Green volunteer for green China
Updated: 2011-04-08 11:07
By Shi Jing (China Daily European Weekly)
Chen Fei hands out free baskets at a residential community in Beijing on March 9, calling on people to avoid the use of plastic bags. Weng Qiyu / for China Daily
Zhejiang farmer champions environmental protection with a crusade to stop usage of plastic bags
There is an old Chinese saying that "all things are difficult before they are easy."
That saying may prove to be true if one takes a closer look at the pioneering journey of 55-year-old Chen Fei who is on a lifelong mission to rid China of plastic bags.
True to his mission Chen shuns plastic in all forms, and is always seen with an old and well-used bamboo basket even as he tells people about the harm that plastic is doing to the environment.
A farmer from Yongjia county in Zhejiang province, Chen gained fame for distributing 500 bamboo baskets in Beijing during the parliamentary session in March this year.
Though Chen was attending the session as a deputy, his move was considered timely as environmental protection is the main plank of the 12th Five-Year Plan (2011-2015).
Chen's baskets are not eye-catching, nor do they come in various colors or designs. They are woven with bamboo strands and have a simple style that is reminiscent of the 1950s. But they are now being perceived as the symbols of the government-initiated "green" movement, particularly in the industrial heartlands of the Yangtze River Delta region, which encompasses most of Zhejiang and Jiangsu provinces.
Chen says that as a farmer the rapid erosion of the environment around him distresses him. "Pollution is everywhere," he says.
Although the toxic fumes and water spewing out of the factories in Wenzhou has yet to reach his county, Chen has spent the past decade as an ardent pollution fighter.
His journey has taken him to various towns in China, while his status as national deputy helped unlock many doors and lend an air of seriousness to his campaign.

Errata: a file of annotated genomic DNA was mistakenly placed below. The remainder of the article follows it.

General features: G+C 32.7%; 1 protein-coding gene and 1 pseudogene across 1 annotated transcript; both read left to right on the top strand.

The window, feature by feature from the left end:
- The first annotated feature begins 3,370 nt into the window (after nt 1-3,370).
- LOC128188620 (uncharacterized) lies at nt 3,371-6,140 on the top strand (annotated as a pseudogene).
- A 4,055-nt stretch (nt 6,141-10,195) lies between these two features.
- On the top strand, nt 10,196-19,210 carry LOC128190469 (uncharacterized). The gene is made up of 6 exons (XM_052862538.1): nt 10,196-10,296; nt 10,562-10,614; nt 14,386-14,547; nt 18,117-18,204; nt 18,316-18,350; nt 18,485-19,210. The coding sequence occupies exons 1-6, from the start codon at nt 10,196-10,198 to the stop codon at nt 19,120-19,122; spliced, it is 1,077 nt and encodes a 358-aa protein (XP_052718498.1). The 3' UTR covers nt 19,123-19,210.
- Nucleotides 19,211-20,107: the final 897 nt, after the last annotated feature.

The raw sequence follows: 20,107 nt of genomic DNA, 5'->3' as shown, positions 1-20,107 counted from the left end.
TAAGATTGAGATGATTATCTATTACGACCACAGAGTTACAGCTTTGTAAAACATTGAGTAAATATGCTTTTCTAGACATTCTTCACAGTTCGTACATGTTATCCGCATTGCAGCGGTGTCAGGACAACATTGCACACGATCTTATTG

Unlike other green campaigners, Chen has a different approach. Rather than focus on the complex issue of global warming, his efforts are directed at stopping the use of plastic bags.
"People say I am obsessed with the curse of the plastic bag," Chen says. "They are totally right about that."
Chen's "obsession" began in 2000 on the banks of the Nanxi River, the main irrigation source for farmers in county. Standing on his vegetable patch after a seasonal flood, Chen says he was "shocked and dismayed to find the entire area covered with plastic bags".
"Some of them (plastic bags) were dangling on the hedges and tree branches" after flood-waters rose to heights of nearly six meters, he says.
That sight also instilled in him a deep hate for plastic. "I never want to see a plastic bag again in my life," Chen says.
Determined to investigate the root cause of why the plastic bags ended up on his field, Chen's quest ended in the grocery stores and food markets in the neighboring towns and cities that were liberally handing out plastic bags to shoppers.
To his utter dismay, Chen found that the plastic bags were manufactured in several unlicensed factories in Wenzhou. "I am sure that it must be very polluting to produce these plastic bags without any form of government supervision," he says.
Securing some support from the government and some private enterprises, Chen embarked on his mission by handing out bamboo baskets to shoppers outside grocery stores in his home county. He later took the bamboo baskets to other cities in the region, including Shanghai and Hangzhou.
Chen's almost evangelistic efforts to make people cut down on the use of plastic bags eventually caught the attention of the provincial government, and in 2008, he won a seat at the National People's Congress.
"I am not worthy of the honor," he says. But "the number of plastic bags used in the supermarkets and food markets in Zhejiang has gone down by 67 percent in the past three years," he says.
To drum up public support, Chen set up the Yongjia Environmental Protection Volunteer Association in 2007. The association has attracted some 700 members, most of whom are students and retired government officials. "Our members are all volunteers trying to do what they believe is good for the future of their country," Chen says.
Apart from giving out free bamboo baskets, Chen and his teammates are urging people to use handkerchiefs instead of paper tissues to save trees.
More recently, Chen has been focusing on the pollution caused by commercial enterprises. He has made a passionate plea to electro-plate factories in Yongjia to minimize their toxic waste discharge.
Chen, however, feels that most of the local governments are relatively immune to his green crusade. "What they (the officials) have done is far from enough," he says.
At the recent NPC session, he put forward an unusual proposal for the government to organize lotteries with the proceeds going to environmental protection.
"My idea is not really offbeat," he says. "It is borrowed from many government-organized lotteries, like the China Welfare Lottery."
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